Academic journal article IUP Journal of Corporate Governance

The Determinants of Earnings Management in Developing Countries: A Study in the Tunisian Context

Academic journal article IUP Journal of Corporate Governance

The Determinants of Earnings Management in Developing Countries: A Study in the Tunisian Context

Article excerpt

(ProQuest: ... denotes formulae omitted.)


Manager intervention in accounting information is named in several ways, such as 'cosmetic accounting' or 'accounting manipulation'. The most frequently used term in the empirical literature is 'earnings management'. Schipper (1989) defines earnings management as a manager intervention in external financial reporting process to appropriate personal gain. This definition shows that earnings management phenomenon results in managers' opportunistic behavior. In fact, earnings management is a managerial practice that has been a result of researches in positive accounting theory and agency theory and has emerged in the context of information asymmetry between managers and other business partners. Otherwise, earnings management can be examined in the context of efficient market theory. In this perspective, managers are motivated to manipulate earnings in order to publish more informative disclosure (Watts and Zimmerman, 1986).

Nowadays, interest towards determinants of earnings management has accentuated with the increasing number of financial scandals that have reduced investors' trust in information published on capital market (Fernandez and Garcia, 2007). Indeed, the extent and causes of earnings management have important implications for regulators, analysts, academics and practitioners (Beneish, 1999; and Kothari et al., 2005). This allows assessing earnings quality, facilitates setting new standards and helps the SEC to enforce standards (Stubben, 2010).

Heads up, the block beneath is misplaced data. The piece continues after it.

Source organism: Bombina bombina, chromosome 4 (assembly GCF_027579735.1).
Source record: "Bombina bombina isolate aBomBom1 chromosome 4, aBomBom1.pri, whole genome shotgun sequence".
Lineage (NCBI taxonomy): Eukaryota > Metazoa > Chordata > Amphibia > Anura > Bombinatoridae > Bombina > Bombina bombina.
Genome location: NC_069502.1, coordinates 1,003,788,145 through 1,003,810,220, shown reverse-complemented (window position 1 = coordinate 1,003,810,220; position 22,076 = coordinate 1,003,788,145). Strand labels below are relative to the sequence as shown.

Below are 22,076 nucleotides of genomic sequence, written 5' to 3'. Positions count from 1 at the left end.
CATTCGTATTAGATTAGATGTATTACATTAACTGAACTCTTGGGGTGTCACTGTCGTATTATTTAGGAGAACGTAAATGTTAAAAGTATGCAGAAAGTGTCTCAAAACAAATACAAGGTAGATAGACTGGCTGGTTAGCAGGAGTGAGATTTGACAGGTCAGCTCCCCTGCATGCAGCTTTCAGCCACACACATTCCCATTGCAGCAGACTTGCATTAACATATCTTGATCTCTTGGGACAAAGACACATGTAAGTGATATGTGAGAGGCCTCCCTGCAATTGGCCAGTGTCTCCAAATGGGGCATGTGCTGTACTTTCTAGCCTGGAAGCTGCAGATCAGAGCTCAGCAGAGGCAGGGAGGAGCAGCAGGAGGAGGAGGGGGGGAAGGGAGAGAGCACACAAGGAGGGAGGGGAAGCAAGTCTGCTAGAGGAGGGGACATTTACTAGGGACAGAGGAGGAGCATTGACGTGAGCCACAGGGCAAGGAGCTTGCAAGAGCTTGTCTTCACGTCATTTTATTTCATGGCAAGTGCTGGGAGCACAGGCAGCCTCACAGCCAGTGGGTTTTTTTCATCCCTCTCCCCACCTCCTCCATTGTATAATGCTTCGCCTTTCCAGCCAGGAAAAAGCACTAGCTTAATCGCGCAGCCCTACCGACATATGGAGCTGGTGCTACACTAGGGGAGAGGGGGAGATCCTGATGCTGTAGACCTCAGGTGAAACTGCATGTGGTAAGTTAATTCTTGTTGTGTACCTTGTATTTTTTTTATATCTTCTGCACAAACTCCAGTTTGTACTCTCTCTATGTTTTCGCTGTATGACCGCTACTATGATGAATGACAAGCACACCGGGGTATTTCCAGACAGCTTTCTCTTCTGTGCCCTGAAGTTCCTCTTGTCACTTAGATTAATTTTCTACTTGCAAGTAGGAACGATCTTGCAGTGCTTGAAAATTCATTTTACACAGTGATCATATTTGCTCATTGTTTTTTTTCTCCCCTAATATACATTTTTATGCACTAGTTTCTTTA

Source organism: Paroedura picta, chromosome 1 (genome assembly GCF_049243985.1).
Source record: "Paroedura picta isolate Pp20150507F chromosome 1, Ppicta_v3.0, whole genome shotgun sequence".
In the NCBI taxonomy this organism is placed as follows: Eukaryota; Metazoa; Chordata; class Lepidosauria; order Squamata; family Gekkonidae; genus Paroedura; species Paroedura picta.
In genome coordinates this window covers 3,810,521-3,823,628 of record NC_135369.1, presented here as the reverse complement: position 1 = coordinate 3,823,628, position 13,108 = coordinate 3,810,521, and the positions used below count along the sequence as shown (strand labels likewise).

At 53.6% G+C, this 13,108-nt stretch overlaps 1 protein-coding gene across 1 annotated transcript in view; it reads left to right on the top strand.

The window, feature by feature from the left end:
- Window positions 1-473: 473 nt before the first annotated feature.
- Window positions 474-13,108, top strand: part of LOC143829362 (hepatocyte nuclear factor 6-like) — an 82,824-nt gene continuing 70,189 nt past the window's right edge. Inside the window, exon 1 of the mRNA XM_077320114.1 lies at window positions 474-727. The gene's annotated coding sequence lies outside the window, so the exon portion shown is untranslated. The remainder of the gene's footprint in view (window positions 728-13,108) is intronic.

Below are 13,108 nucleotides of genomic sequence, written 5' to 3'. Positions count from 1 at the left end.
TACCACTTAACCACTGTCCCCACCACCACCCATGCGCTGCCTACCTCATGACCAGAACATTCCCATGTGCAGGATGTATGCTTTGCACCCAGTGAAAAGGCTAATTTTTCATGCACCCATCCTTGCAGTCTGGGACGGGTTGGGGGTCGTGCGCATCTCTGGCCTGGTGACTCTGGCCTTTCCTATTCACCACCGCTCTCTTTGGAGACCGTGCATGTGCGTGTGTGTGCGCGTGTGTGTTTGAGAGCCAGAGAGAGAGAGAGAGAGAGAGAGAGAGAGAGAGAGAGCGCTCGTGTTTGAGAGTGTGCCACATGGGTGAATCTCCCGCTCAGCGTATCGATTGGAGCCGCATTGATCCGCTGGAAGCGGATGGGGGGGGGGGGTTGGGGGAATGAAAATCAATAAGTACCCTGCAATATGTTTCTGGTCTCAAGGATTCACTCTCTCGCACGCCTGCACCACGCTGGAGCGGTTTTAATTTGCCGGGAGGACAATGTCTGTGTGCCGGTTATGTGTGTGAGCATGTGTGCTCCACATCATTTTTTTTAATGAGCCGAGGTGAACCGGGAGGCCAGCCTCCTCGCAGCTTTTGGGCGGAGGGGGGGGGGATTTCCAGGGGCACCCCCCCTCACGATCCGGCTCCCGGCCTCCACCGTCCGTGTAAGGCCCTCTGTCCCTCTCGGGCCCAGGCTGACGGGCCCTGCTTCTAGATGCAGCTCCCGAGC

The study of determinants of earnings management in the Tunisian context is interesting because Tunisia is a developing country with an emerging capital market whose structure is consistent with international standards. A majority of Tunisian firms are family owned or controlled. Moreover, bank debt is essential for the survival of Tunisian companies. Tunisia has undergone several reforms such as the GATT, the creation of a free trade zone with the European Union, the liberalization of interest rates and exchange rates, the launch of the Guide for Good Governance Practices of Tunisian Companies (2008)1 and the Guide for Annual Reports of Tunisian Companies (2009)2. Tunisia has also experienced several accounting reforms. This was an initiative in the program of international accounting harmonization. In fact, due to economic changes aimed at establishing a market economy, Tunisia was compelled to introduce a new accounting system that fulfills the needs of the more diversified financial statement users. Thus, Tunisian accounting system, which was inspired by the French plan, became a new accounting system with a conceptual framework inspired from IASC, promoting investors' interests.

This study aims to identify the factors influencing earnings management in emerging countries with the example of Tunisia. These factors are grouped into two categories-incentives and constraints to earnings management. Data of 19 Tunisian listed companies were collected from the Tunisian stock exchange for the period 2003-2009. Discretionary accruals was used to estimate the extent of earnings management. The study relies on Dechow et al. (1995) (modified Jones model), Kothari et al. (2005) and Raman and Shahrur (2008) models. Subsequently, the residuals of these models are regressed on a set of explanatory variables that are hypothesized to have impact on earnings management.

The rest of the paper is organized as follows: it presents the research hypotheses developed on the basis of literature review, and follows it up with a description of the empirical methodology. Subsequently, it presents the results, and finally, offers the conclusion.

Literature Review and Hypotheses Development

Incentives to Earnings Management

The politico-contractual theory (Watts and Zimmerman, 1986) provides several explanations to earnings management. The bonus-plan hypothesis supposes that managers apply accounting policies that enable them to satisfy their interests by shifting the results of future periods to the current period. …

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